Naval Supply Depot Clearfield was commissioned on April 10, 1943. When commissioned it was the second largest Naval Supply Depot in the world, by the end of World War II it had become the largest.
NSD Clearfield covered approximately 871 acres initially covered by 58 warehouses. In a combination of open and covered warehouse space this facility would store logistical requirements and stage war materials needed to support the Pacific campaign.
The Transportation Section of NSD Clearfield maintained a very close relationship with the railroads so as to maximize its effectiveness in speeding its shipments to the West Coast for onward shipment. The Transportation Section of NSD Clearfield had its own railway service, which serviced the sprawling NSD Clearfield complex. This railway service brought incoming shipments to NSD Clearfield and shipped outgoing requirements to the fleet.
The Naval supply depot at Clearfield was closed in 1962 and privatized as a tax-free warehousing district where companies could store goods without concern of inventory taxes. Today, the Freeport Center is the home of such nationally known companies as Fram automotive filters and Utility truck trailers, along with Arrow Dynamics, builder of those heart stopping coaster rides at many of the world's most famous amusement parks. After Arrow fabricates these rides, with their dramatic loops and sharp turns, they are disassembled and shipped worldwide, starting their journeys at Clearfield, loaded on flat cars handled by Union Pacific. In addition to switching in and around the Freeport Center and Clearfield during the work week, the UP's GP30s also worked daily between Salt Lake City and the Freeport Center, and between Ogden and Freeport. On weekends, the units usually tied up at Salt Lake City for inspections and fuel.
The Clearfield Freeport Center was the No. 1 source of traffic for UP during the 1970s. Unfortunately, the Rio Grande suffered here due to UP's dominance in Utah rail traffic. I am guessing that whatever traffic D&RGW had for the Freeport Center was whatever came by way of Denver over its own rails, or from California by way of its WP connection. As far as I know, D&RGW only ran a single daily train between Salt Lake City and Ogden, and whatever traffic there was that was bound for Clearfield would have been set out and picked up by that train. They did not have a switcher or other motive power assigned there, whereas UP always had at least four units specifically assigned to Freeport.
The Freeport Center was joint trackage for D&RGW and UP, but UP provided all the switching (possibly by agreement with D&RGW). The major portion of the center's trackage is located west of the Rio Grande main. UP has a six or seven track yard at Clearfield, but I don't think Rio Grande had any more than a siding. I don't have access to D&RGW drawings, but I'm guessing that UP's Syracuse Branch had a regular diamond crossing of the Rio Grande main. I am also guessing that UP's access to the Freeport Center, just a couple hundred feet south of that crossing, was by way of a set of switches that gave UP access to Rio Grande's main.
For at least a full year, motive power at Utah's Clearfield Freeport Center (at one time UP's single largest source of carload traffic) consisted of two sets of paired GP30s. Today that same assignment is held by similar sets of ex-MoPac GP15-1s, and during the late 1960s and throughout the 1970s, Freeport motive power was six of UP's 10-unit fleet of SD7s. At Freeport, the GP30s worked in pairs, switching the many rail-served industries and warehouses at this former U. S. Navy warehousing complex, located on UP's mainline between Salt Lake City and Ogden.
The following roster listing was compiled by Allen Copeland in January 2011.
"These locomotives are arranged in order of delivery. The units with the 500-series number may be a clue to the number series in use prior to 1949-1950. The local numbers in use after that are based on the USN registration number. There were probably more units used at this facility:"
|a.||"The Navy roster first showed up in railfan circles in the late 1960s, but it had relatively few historical notes and left many questions unanswered. Since then, a lot of work has been done on this subject. We now know that the 65-00xxx series began in about 1950-51 and was retroactively applied to most locomotives in service at that time. Any new locomotives purchased after that date were built with 65-00xxx numbers. Diesel units transferred from other branches of the military generally got these numbers sooner or later. Numbering to some extent follows geographical guidelines (Naval District?) rather than by model or builder. A very large percentage of the 65-00xxx numbers are now vacant, but for the most part, the Navy puts newly-acquired units into higher numbers that were never previously used." (Joe Strapac, email dated February 21, 2011)|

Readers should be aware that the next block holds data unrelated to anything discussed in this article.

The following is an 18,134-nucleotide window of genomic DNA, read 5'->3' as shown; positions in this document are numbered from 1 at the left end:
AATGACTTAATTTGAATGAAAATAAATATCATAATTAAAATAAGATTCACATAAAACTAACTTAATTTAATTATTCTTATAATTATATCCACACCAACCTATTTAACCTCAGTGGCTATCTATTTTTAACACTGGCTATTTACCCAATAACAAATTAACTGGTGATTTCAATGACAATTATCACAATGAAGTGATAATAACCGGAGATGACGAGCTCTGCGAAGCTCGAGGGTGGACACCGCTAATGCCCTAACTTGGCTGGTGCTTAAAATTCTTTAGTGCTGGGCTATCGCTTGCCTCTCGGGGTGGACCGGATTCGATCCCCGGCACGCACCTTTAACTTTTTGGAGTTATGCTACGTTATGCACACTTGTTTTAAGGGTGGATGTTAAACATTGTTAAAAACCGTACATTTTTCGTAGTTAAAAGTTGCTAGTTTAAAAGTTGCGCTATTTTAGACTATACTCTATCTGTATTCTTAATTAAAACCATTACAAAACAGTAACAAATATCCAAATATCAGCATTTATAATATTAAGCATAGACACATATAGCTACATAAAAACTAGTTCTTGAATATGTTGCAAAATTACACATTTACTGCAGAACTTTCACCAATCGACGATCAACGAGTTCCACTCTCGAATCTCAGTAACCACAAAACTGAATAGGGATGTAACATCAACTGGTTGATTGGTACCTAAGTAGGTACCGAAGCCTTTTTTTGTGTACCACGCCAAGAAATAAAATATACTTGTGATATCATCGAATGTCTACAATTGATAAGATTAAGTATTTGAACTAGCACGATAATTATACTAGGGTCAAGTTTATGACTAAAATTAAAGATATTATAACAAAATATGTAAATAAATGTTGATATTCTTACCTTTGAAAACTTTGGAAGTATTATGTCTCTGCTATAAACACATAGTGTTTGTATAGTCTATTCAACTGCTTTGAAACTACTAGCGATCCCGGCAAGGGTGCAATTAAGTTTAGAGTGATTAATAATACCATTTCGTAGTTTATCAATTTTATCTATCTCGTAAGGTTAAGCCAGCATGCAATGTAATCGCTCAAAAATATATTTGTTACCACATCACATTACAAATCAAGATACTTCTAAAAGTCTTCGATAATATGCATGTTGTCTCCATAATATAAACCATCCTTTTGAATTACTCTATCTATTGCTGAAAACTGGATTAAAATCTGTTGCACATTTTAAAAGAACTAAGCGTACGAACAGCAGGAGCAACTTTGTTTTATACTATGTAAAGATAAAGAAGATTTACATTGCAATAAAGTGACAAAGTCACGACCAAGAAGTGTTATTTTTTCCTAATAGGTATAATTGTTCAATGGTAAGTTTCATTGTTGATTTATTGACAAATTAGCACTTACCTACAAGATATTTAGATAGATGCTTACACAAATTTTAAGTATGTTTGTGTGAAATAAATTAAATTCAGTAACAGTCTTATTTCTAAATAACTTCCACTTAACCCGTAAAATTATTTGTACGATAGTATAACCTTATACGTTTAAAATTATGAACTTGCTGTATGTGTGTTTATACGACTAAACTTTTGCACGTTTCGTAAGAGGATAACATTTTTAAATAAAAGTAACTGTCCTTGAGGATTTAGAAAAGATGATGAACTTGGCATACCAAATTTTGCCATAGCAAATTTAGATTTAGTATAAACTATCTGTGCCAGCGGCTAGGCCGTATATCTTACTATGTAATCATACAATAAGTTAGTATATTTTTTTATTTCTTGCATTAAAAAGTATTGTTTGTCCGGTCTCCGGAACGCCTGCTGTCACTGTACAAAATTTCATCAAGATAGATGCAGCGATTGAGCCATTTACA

|1.||USN NSD 184 (GE 17888); to USN 65-00184; sold February 1963 Central Contractors Services (dealer), East Chicago, Indiana, to Acme Steel Corp. #L04 or L05, Chicago, Illinois (Name changed to Interlake Steel.)|
|2.||USN NSD 183 (GE 18004); to USN 65-00198; sold 1964 Whistler Equipment Co. (dealer), St. Louis, Missouri; resold Ingenio El Potrero (Mexico)|
|3.||USN NSD 179 (GE 18064); to USN 65--179; sold 1964 Whistler Equipment Co. (dealer), St. Louis, Missouri; resold E. J. Lavino #2, Sheridan, Pa.|
|4.||Porter 7656 Transferred to Naval Ship Yard #13, Bremerton, Wash; to USN #65-00209 1949-50; sold Bethlehem Steel Corp. #3, Seattle, Washington. Later to Great Lakes Carbon Co. #11, Seattle, Washington.|
|5.||USN NSD 507 (GE 27815); to USN 65-00182; sold 1966 Armco Steel Corp., Houston, Texas; sold 1970 Coffield Warehouse Co. #1, "Gay Nineties", Houston, Tex.|
|6.||USN NSD 508 (GE 27858); to USN 65-00181; sold Erman Corp. (dealer), Turner, Kansas; sold 10/65 Solvay Process Div., Allied Chemical & Dye Co., Prairie Du Rocher, Illinois For sale 12/1984 Trojan Industries, Inc. (dealer) (photo at RRPictures.net)|
|7.||USN NSD 180 (GE 28447); to USN 65-00180; sold 1963 US Steel Corp., Gary, Ind.; to Central Contractors Services , East Chicago, Ind.; to Acme Steel Corp., Chicago, Illinois; (name changed to Interlake Steel Co.)|
|8.||USN NSD 20 (BLW 71985); to USN 65-00256; built for Navy Supply Depot #5, Stockton, California; to USN 65-00256. Transferred to NSD #20, Clearfield, Utah; to Hill AFB, Utah for storage. Sold 1964 The Pacific Lumber Co. for parts, but reblt. 12/65 for use as TPLCo. #105, Scotia, California. Logging railroad ended 9/1978, loco. stored. Sold 1980 Charles Hicks, Garrison, Iowa. Sold by 10/1981 Keota-Washington Transportation Co. #105, Wellburg, Iowa. Not used, stored out of service 6/1982. Scrapped without being repainted. (photo as Pacific Lumber 105 at The Baldwin Diesel Zone) (photo as Pacific Lumber 105, at RRPictureArchives.net)|